Date: 12/06/18 17:38
Re: Tractive Effort
Author: Railbaron

And these "tractive efforts" as published are based on manufacturer's specifcations - your tractive effort may vary based on numerous factors. 



Date: 12/06/18 19:10
Re: Tractive Effort
Author: exhaustED

Two tractive effort figures are often quoted for locomotives, the starting tractive effort - i.e. the force that a locomotive can exert when at a standstill in order to get a train moving (this will usually be the maximum value achievable ) and continuous tractive effort, which is the value/force that can be maintained continuously without causing damage to the traction equipment. These values are 191,000lbf and 157,000lbf for a SD70ACe, respectively. 



Date: 12/07/18 05:53
Re: Tractive Effort
Author: texchief1

That is what I don't understand.  If the tractive effort is 191,000 lbf, how does it start a 10,000 ton coal train on a slight grade?  Could somebody explain that to me?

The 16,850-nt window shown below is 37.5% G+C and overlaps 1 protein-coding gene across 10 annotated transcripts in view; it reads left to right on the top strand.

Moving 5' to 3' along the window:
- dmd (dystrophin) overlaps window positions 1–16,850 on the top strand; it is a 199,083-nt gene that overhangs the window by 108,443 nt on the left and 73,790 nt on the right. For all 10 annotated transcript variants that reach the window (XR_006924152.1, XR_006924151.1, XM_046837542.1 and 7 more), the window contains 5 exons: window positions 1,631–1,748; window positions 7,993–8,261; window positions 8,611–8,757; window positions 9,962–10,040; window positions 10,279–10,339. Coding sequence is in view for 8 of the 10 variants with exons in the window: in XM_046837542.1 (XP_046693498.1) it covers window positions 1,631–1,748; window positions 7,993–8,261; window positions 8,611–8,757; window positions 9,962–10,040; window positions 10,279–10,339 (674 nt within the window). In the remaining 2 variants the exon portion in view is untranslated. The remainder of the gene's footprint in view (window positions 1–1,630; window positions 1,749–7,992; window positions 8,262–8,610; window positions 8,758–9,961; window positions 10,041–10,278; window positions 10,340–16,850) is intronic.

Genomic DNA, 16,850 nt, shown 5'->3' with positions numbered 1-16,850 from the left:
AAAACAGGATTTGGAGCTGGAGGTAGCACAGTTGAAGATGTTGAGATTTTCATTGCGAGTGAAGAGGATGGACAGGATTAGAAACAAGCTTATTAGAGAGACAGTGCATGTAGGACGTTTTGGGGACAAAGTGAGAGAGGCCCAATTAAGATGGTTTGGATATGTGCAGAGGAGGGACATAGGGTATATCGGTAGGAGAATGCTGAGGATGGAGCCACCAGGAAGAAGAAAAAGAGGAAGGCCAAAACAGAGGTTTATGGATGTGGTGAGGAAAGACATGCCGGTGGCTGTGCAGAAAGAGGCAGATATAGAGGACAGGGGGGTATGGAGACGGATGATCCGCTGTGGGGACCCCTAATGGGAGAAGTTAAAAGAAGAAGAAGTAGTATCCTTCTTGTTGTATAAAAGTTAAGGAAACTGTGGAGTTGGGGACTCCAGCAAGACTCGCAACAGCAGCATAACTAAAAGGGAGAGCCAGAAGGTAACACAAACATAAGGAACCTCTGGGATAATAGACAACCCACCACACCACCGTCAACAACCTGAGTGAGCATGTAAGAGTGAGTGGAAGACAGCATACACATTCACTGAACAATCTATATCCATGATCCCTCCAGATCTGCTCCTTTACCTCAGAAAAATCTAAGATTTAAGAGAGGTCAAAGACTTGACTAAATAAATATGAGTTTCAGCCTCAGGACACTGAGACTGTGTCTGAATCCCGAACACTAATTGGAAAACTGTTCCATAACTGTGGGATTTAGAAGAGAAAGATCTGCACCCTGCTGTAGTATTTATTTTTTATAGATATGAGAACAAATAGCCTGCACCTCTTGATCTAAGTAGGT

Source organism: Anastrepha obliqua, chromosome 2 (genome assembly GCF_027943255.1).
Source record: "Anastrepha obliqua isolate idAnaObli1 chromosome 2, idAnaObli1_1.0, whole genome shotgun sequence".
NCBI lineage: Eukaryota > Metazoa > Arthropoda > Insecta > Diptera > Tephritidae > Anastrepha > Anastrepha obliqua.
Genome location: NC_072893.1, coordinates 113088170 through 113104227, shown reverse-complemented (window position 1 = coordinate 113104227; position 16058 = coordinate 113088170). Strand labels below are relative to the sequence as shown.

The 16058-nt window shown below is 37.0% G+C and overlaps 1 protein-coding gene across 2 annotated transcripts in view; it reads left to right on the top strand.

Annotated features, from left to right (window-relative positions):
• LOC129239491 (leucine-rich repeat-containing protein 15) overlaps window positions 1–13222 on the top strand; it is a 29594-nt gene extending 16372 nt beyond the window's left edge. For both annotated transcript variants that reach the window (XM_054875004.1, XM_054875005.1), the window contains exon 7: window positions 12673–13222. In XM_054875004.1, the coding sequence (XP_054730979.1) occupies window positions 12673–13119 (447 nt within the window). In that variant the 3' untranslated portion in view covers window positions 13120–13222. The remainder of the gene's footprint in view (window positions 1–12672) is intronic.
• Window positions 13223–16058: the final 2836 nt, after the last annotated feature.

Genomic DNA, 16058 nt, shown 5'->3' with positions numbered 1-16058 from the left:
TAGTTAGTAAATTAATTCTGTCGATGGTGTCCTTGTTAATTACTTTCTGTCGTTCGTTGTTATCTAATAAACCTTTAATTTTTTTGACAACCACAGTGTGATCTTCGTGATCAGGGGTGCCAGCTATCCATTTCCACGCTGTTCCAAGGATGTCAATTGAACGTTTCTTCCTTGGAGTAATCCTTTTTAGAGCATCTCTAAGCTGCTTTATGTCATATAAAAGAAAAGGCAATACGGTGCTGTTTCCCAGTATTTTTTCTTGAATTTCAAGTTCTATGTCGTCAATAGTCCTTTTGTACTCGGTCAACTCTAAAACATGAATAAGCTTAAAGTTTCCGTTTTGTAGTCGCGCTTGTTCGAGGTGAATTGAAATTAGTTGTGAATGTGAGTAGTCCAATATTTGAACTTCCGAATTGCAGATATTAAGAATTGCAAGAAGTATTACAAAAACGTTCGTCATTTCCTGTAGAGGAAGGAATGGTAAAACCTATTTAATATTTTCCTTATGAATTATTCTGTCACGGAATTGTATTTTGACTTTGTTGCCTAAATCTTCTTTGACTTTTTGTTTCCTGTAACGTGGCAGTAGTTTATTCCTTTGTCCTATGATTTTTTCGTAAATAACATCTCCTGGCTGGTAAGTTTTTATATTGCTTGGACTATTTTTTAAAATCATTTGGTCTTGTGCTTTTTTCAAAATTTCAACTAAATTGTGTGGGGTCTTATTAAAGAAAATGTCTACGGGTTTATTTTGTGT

Thanks.

Randy Lundgren
Elgin, TX



Date: 12/07/18 06:25
Re: Tractive Effort
Author: choodude

texchief1 Wrote:
-------------------------------------------------------
> That is what I don't understand.  If the tractive effort is 191,000 lbf, how does it start a 10,000 ton coal train on a slight grade?  Could somebody explain that to me?
>
> Thanks.
>
> Randy Lundgren
> Elgin, TX

The super simplified answer is that the locomotive starts the train one car at a time.  That is why you do not want zero slack action in the train's coupling system.

Brian



Date: 12/07/18 06:44
Re: Tractive Effort
Author: HotWater

texchief1 Wrote:
-------------------------------------------------------
> That is what I don't understand.  If the tractive
> effort is 191,000 lbf, how does it start a 10,000
> ton coal train on a slight grade?  Could somebody
> explain that to me?
>
> Thanks.
>
> Randy Lundgren
> Elgin, TX

Just because a train weighs "10,000 tons", does NOT mean that the rolling resistance is "10,000 tons". That train weight is the static weight sitting on the rails or scale.



Date: 12/07/18 07:20
Re: Tractive Effort